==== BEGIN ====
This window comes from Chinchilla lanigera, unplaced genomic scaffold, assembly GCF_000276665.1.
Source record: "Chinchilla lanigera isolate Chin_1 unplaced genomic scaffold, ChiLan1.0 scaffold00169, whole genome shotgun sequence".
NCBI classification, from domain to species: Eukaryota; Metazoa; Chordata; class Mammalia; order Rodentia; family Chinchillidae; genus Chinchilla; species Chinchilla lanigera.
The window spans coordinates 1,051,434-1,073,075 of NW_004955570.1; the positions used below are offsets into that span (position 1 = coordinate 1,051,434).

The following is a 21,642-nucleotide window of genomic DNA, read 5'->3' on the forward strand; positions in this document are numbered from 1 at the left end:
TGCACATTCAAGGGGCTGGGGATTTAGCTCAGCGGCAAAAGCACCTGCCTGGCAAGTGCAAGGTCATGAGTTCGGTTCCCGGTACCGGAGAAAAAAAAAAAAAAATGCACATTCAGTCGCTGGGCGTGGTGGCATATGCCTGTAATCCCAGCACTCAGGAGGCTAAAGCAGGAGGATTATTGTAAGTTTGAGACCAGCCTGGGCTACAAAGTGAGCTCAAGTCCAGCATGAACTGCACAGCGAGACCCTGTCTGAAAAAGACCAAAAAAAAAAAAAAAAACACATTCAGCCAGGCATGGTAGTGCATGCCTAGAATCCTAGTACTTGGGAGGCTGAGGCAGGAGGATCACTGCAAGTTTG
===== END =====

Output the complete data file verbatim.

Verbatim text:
This window comes from Chinchilla lanigera, unplaced genomic scaffold, assembly GCF_000276665.1.
Source record: "Chinchilla lanigera isolate Chin_1 unplaced genomic scaffold, ChiLan1.0 scaffold00169, whole genome shotgun sequence".
NCBI classification, from domain to species: Eukaryota; Metazoa; Chordata; class Mammalia; order Rodentia; family Chinchillidae; genus Chinchilla; species Chinchilla lanigera.
The window spans coordinates 1,051,434-1,073,075 of NW_004955570.1; the positions used below are offsets into that span (position 1 = coordinate 1,051,434).

The following is a 21,642-nucleotide window of genomic DNA, read 5'->3' on the forward strand; positions in this document are numbered from 1 at the left end:
TGCACATTCAAGGGGCTGGGGATTTAGCTCAGCGGCAAAAGCACCTGCCTGGCAAGTGCAAGGTCATGAGTTCGGTTCCCGGTACCGGAGAAAAAAAAAAAAAAATGCACATTCAGTCGCTGGGCGTGGTGGCATATGCCTGTAATCCCAGCACTCAGGAGGCTAAAGCAGGAGGATTATTGTAAGTTTGAGACCAGCCTGGGCTACAAAGTGAGCTCAAGTCCAGCATGAACTGCACAGCGAGACCCTGTCTGAAAAAGACCAAAAAAAAAAAAAAAAACACATTCAGCCAGGCATGGTAGTGCATGCCTAGAATCCTAGTACTTGGGAGGCTGAGGCAGGAGGATCACTGCAAGTTTG